Whilst absolutely not criticising your perspective Mark, the words you choose say a lot about how this deal is being viewed in general – “brand”, “political” “e-commerce”…. as usual, football itself isn’t the focus and that’s the core problem in China. The game is used and abused here by outside interests and this deal is just another such example of why the focus is still in the wrong place – at the top instead of the bottom.

    You can’t compare Liverpool and Atletico Madrid to the situation in the CSL because of the foreign player limit – neither of those teams are signing up the majority of the English or Spanish national team, in the way Guangzhou Evergrande is signing most of China’s national team. Even if there was the same kind of foreign player limit in Spain and England, there is a substaintal talent pool there for other Spanish/English clubs to choose from. But in China….we all know the standard and depth of talent here is limited that is why one team buying up most of the Chinese national team has a such a big impact on the competitiveness of the whole league.

    And when you have a league like the CSL which has suffered from numerous well-documented problems, and is run by people who put games on in the middle of the working day, locks away fans in stadiums for hours after the final whistle, or obscures their views with concert stages, then the CSL needs all the trump cards it can get in order to attract fans. Yet competitiveness, previously of its trump cards, has been sadly lacking since Evergrande came along

    That is not to blame Evergrande, I have said all along the onus is on other teams to up their game and match Evergrande’s investment and commitment. How can they do that? The only realistic way for this to happen in China is for large firms to invest in other CSL clubs, like Alibaba investing in Greentown……….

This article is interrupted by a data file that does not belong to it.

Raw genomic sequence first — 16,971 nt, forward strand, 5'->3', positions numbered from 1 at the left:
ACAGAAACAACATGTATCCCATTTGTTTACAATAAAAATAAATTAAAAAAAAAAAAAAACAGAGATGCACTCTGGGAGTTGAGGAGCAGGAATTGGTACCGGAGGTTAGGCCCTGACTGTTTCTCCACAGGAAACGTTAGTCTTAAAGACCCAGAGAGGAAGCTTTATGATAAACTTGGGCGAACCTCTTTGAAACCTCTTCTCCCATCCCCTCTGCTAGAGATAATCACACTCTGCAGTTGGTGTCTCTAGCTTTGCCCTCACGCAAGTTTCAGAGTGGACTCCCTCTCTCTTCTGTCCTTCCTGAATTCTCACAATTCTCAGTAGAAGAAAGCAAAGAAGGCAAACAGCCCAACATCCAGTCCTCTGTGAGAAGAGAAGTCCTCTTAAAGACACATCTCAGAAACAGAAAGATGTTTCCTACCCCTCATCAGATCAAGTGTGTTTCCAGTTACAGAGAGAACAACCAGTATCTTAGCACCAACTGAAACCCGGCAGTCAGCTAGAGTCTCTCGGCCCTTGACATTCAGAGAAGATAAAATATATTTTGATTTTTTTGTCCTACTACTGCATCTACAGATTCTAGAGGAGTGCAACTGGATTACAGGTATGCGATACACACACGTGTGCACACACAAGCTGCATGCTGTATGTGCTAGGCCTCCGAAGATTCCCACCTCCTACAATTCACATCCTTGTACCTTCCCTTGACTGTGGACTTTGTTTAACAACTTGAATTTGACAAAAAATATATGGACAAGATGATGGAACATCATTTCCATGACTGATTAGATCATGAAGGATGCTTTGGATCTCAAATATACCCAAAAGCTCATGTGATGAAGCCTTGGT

4. Mark Dreyer

    20/06/2014 at 23:56

    Great points, as always. I guess i was looking at more *why* this has happened, rather than what *should* happen in an ideal situation. If a large Hangzhou-based firm doesn’t support its hometown club – and Jack Ma, I would say, on the whole is viewed as one of China’s more ‘philanthropic’ entrepreneurs – then what hope is there of others doing this in the future?

    Given that, there have to be sound business reasons why companies should invest in other clubs in order to challenge Guangzhou Evergrande. Yes, I realize that’s not ideal – as you say, football itself isn’t the focus at this point – but how else do you see this situation changing?

    As per GZBiffo’s point, any further word that the 49% vs 50% issue was the sticking point, or was it more to do with Ma getting drunk with his Evergrande buddy in HK?!